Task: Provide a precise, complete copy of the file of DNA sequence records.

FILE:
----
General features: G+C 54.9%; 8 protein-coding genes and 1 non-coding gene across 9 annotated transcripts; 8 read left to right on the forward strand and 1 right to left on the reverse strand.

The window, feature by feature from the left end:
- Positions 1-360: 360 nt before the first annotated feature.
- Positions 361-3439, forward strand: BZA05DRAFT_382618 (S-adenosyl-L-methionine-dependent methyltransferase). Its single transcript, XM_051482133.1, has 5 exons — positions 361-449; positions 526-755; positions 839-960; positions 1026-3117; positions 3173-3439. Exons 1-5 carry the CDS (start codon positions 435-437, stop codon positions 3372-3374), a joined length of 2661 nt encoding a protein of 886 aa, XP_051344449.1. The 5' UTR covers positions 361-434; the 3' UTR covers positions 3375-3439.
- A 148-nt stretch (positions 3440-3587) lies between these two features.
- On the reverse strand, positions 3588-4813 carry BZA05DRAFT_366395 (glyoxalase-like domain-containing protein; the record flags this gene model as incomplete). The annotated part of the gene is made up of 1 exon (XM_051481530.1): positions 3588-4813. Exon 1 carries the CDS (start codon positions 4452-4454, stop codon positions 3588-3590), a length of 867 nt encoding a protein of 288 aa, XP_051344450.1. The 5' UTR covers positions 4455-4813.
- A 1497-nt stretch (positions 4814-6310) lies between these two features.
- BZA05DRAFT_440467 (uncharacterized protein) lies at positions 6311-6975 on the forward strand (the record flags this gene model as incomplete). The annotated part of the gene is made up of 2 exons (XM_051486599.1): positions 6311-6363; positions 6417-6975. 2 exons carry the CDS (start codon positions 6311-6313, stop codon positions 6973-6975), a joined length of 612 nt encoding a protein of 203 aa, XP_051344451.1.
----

General features: G+C 54.9%; 8 protein-coding genes and 1 non-coding gene across 9 annotated transcripts; 8 read left to right on the forward strand and 1 right to left on the reverse strand.

The window, feature by feature from the left end:
- Positions 1-360: 360 nt before the first annotated feature.
- Positions 361-3439, forward strand: BZA05DRAFT_382618 (S-adenosyl-L-methionine-dependent methyltransferase). Its single transcript, XM_051482133.1, has 5 exons — positions 361-449; positions 526-755; positions 839-960; positions 1026-3117; positions 3173-3439. Exons 1-5 carry the CDS (start codon positions 435-437, stop codon positions 3372-3374), a joined length of 2661 nt encoding a protein of 886 aa, XP_051344449.1. The 5' UTR covers positions 361-434; the 3' UTR covers positions 3375-3439.
- A 148-nt stretch (positions 3440-3587) lies between these two features.
- On the reverse strand, positions 3588-4813 carry BZA05DRAFT_366395 (glyoxalase-like domain-containing protein; the record flags this gene model as incomplete). The annotated part of the gene is made up of 1 exon (XM_051481530.1): positions 3588-4813. Exon 1 carries the CDS (start codon positions 4452-4454, stop codon positions 3588-3590), a length of 867 nt encoding a protein of 288 aa, XP_051344450.1. The 5' UTR covers positions 4455-4813.
- A 1497-nt stretch (positions 4814-6310) lies between these two features.
- BZA05DRAFT_440467 (uncharacterized protein) lies at positions 6311-6975 on the forward strand (the record flags this gene model as incomplete). The annotated part of the gene is made up of 2 exons (XM_051486599.1): positions 6311-6363; positions 6417-6975. 2 exons carry the CDS (start codon positions 6311-6313, stop codon positions 6973-6975), a joined length of 612 nt encoding a protein of 203 aa, XP_051344451.1.